As American citizens debate intervention in Syria, it’s important to remember one of the main reasons why we’re involved in this turbulent region. One word – energy. We’re there to protect shipping lanes that transport oil from producing countries to consuming countries. We’re there to protect our allies’ oil and natural gas infrastructures from threats from unfriendly nations – because disruptions to these fossil fuel supplies have profound disturbances to the global economy. That’s the real reason why we attacked Iraq in 2003 – to this day no one’s found any weapons of mass destruction there.
Geopolitics should be renamed petropolitics, because we haven’t done enough to protect the earth’s people or environment, and too much to protect oil interests. And look where that history has got us. There is a thought-provoking report titled The Climate and Energy Nexus: Challenges and Opportunities for Transatlantic Security from two think tanks that focus on strategic defense and national security issues. Their report for NATO (North Atlantic Treaty Organization) highlights a category of critical consequences from climate change that is often overlooked – the link between energy security and climate security. As the report bluntly states, “Excessive reliance on oil – or any other critical fuel source – creates economic vulnerability to volatile global prices, supply lines, and the actions of foreign governments.” In the USA, we don’t buy oil based on an American market for oil. We buy oil based on a global market for it. Natural gas experiences its own price fluctuations based on weather, supply stability, storage and imports/exports.
Since 96% of our transportation sector runs on oil or natural gas, we have an economic and energy security problem that is not mitigated by increased domestic production of oil or gas. It doesn’t matter how much we frack or how much tar sand we cook to make gasoline. The price of a barrel of oil increased by $5/barrel on news that the USA is debating military intervention in Syria to confront a monster named Assad.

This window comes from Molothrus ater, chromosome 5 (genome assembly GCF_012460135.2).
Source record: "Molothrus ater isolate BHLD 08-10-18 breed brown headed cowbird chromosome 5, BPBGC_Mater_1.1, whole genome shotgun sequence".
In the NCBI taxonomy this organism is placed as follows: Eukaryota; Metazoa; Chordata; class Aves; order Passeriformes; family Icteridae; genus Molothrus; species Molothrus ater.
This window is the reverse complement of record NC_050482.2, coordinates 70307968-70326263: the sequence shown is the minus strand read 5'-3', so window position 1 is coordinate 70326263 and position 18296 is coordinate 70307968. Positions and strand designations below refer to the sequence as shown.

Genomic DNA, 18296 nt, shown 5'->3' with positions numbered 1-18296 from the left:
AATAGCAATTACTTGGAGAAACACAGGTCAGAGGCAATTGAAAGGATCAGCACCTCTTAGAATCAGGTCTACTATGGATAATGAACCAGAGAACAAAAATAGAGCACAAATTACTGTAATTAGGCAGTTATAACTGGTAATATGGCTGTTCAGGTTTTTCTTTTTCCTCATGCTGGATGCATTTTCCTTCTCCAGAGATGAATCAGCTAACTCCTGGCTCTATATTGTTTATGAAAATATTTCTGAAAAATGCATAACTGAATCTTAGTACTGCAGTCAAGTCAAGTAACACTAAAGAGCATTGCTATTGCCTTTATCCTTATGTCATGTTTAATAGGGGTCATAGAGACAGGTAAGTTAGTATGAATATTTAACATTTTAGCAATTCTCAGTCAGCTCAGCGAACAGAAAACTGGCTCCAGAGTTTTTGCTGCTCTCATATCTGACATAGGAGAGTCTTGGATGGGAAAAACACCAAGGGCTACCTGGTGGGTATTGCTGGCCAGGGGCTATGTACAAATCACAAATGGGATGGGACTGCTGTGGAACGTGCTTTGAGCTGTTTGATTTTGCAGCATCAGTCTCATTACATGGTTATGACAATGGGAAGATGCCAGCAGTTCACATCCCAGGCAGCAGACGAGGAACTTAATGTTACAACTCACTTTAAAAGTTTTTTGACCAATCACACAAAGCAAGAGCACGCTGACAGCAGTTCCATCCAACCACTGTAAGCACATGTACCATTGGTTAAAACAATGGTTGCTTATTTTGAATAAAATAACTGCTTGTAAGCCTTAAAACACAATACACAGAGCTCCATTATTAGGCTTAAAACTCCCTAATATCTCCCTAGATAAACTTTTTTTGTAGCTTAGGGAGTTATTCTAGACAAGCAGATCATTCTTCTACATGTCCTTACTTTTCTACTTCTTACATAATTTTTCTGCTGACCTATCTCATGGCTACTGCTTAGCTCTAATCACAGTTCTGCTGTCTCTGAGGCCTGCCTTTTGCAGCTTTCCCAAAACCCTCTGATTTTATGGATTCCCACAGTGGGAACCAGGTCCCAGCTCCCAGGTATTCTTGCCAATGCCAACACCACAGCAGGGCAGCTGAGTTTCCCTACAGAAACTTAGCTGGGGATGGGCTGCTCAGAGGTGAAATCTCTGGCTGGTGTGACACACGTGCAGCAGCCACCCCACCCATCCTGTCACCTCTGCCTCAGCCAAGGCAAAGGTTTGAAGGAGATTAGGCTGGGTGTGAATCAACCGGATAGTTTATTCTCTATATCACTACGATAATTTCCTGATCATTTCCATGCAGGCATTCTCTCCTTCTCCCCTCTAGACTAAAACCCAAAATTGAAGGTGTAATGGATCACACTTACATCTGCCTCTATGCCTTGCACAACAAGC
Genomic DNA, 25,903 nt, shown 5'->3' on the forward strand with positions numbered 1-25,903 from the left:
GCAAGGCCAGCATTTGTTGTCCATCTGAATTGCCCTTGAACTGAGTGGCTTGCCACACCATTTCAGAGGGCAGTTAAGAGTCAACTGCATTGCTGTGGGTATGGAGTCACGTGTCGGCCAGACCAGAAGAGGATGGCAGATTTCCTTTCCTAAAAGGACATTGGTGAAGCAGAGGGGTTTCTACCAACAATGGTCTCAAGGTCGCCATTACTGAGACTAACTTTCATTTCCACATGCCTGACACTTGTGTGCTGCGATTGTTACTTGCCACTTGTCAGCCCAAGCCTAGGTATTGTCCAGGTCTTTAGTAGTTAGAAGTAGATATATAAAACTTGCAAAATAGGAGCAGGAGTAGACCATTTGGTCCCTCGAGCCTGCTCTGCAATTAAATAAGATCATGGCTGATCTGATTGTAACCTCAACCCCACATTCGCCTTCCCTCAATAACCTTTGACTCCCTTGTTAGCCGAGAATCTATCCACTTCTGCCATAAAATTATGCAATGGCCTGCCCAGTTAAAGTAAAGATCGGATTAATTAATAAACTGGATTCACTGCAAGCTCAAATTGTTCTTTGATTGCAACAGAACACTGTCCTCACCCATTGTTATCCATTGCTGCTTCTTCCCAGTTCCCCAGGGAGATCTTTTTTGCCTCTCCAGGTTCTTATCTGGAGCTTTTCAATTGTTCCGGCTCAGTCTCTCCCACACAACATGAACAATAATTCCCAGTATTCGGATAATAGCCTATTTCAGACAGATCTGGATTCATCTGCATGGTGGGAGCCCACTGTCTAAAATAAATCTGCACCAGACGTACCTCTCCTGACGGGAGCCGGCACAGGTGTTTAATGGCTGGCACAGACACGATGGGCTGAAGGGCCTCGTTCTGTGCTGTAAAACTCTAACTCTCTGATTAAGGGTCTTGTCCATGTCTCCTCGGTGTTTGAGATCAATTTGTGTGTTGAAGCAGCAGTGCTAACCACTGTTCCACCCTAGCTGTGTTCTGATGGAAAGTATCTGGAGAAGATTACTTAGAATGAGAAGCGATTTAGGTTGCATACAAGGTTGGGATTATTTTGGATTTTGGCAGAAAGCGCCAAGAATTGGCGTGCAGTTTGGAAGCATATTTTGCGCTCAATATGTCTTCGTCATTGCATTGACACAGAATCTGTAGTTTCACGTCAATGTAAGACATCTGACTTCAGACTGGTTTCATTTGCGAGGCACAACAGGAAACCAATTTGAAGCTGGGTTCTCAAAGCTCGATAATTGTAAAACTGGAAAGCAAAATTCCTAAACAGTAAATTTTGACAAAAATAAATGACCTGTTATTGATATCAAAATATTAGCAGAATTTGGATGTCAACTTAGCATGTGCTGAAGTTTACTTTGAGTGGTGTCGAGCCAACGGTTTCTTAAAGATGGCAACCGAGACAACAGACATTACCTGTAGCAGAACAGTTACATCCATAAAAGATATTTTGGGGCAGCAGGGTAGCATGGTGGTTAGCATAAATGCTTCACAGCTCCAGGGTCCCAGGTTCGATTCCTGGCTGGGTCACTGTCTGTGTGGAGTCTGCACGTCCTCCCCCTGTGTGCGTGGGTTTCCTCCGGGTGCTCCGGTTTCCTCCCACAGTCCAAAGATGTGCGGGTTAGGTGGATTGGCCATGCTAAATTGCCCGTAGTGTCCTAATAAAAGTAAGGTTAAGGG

The military has a unique appreciation of the gravity of our energy/climate security situation, having calculated the price in blood and money
to keep their forward bases in war zones supplied with fuel. The costs are too high on both counts. They have focused on building microgrids with renewables to harden their base infrastructures and reducing their reliance on fossil fuels by both electric transport and biofuels means. As General Chuck Wald, USAF (Ret.) was quoted as saying in the NATO report, “Military planners have to think long-range, because the decisions we make today about equipment acquisitions will stay with us for 30 or 40 years. Climate change has to be a part of those considerations. If not, a lot of the events we plan for, the assumptions we make, and the activities we prepare to do will be overrun by the demands brought on by climate change impacts.” That’s equally true for us civilians and our non-military sectors. For evidence, there’s the infrastructure damage wrought by Superstorm Sandy.
Volatility is something Americans know well from oil embargos and the price swings for natural gas and gasoline. Climate change means geopolitical volatility on a global scale. Our military interventions may expand as climate change causes nations to shift priorities – especially for water.
We must confront climate change by moving our economy and energy infrastructure to one based on clean renewables and electrification of transportation. Building a Smart Grid is a short- and long-term strategic response to overcome the climate, economic and energy insecurities caused by reliance on all fossil fuels. More than that, building a Smart Grid is a strategic geopolitical move to devalue oil.